A Wayne County family is outraged tonight because the man who killed one of their loved ones has been allowed to plead guilty to a lesser charge.
Amber Andrews was shot in the head last February as she was driving home to Wayne County from work. Her estranged husband, Anthony Pace, was arrested and charged with murder. After two postponements, the case took a twist late Monday afternoon.
The Andrews family says Wayne County's assistant to the district attorney called them Monday, not only to tell them the trial for the man who killed their daughter Amber would be postponed for a third time, but that Anthony Pace, the killer, might plead a lesser charge than first degree murder. That was this morning. Late Monday, the family found out Anthony Pace pleaded guilty to second degree murder.
"This man drove to this spot. Turned around and followed my daughter twenty-something miles down the road and killed her. This is not a crime of passion. This is a point blank, if I can't have you, nobody else will," said Ken Dueitt, Amber Andrews' father.
Amber Andrews expressed fear to her aunt as they spoke on the phone, moments before she died.
"Right before he shot her, within a minute, and she told me how afraid she was. It's not a crime of passion-- He had been terrorizing her," said LaDonna Dueitt.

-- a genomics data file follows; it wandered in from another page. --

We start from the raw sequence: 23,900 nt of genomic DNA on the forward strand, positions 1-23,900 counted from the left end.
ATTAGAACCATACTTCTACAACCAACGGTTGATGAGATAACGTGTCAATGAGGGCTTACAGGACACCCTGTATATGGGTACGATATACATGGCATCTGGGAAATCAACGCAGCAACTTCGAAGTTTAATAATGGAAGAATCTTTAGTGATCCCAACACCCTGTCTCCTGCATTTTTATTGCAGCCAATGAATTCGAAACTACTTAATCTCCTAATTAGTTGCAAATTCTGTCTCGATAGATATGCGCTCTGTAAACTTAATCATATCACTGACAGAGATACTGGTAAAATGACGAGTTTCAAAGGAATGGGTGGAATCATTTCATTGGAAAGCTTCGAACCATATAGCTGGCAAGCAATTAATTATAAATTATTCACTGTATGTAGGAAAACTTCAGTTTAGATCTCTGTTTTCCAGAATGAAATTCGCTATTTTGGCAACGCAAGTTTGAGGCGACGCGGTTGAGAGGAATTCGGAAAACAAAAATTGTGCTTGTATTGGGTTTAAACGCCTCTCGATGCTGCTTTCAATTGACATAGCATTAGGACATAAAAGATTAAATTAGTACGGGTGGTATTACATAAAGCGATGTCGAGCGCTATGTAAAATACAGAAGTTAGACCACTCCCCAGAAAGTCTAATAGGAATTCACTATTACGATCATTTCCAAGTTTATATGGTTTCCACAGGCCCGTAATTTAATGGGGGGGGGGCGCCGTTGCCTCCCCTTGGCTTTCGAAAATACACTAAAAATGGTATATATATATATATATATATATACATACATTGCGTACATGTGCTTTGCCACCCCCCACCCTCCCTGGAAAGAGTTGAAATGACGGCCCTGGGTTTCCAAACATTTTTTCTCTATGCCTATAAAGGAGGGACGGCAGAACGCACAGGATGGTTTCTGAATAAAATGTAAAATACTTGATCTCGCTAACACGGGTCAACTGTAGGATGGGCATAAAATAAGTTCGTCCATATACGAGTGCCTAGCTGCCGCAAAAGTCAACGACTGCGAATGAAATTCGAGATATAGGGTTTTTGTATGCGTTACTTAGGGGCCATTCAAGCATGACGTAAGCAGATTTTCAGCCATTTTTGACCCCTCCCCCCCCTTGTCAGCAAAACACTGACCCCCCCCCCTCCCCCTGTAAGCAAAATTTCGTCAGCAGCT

Under second degree murder, Pace could face 20-40 years in prison. Sentencing is scheduled for March 4. The Andrews family says they think the reason why the district attorney wants to serve Anthony Pace with a lesser charge is because it would be more cost effective than going through a trial and locking him up for life.
"And I'm really, really angry. But for him to be able to serve twenty years and get out, that's not justice," Ken Dueitt said.
Dueitt said Mississippi laws are convoluted.
"Do not run around doing any dope in the state of Mississippi. Don't have a marijuana joint in your pocket or anything like that because they'll lock ya up for life," he said.
"You can murder somebody all you want to and get away with it. Now what kind of system are we living in now?"
"Amber is gone. The only relationship we get to have from her from this day forward is to go to her grave site," said LaDonna Dueitt.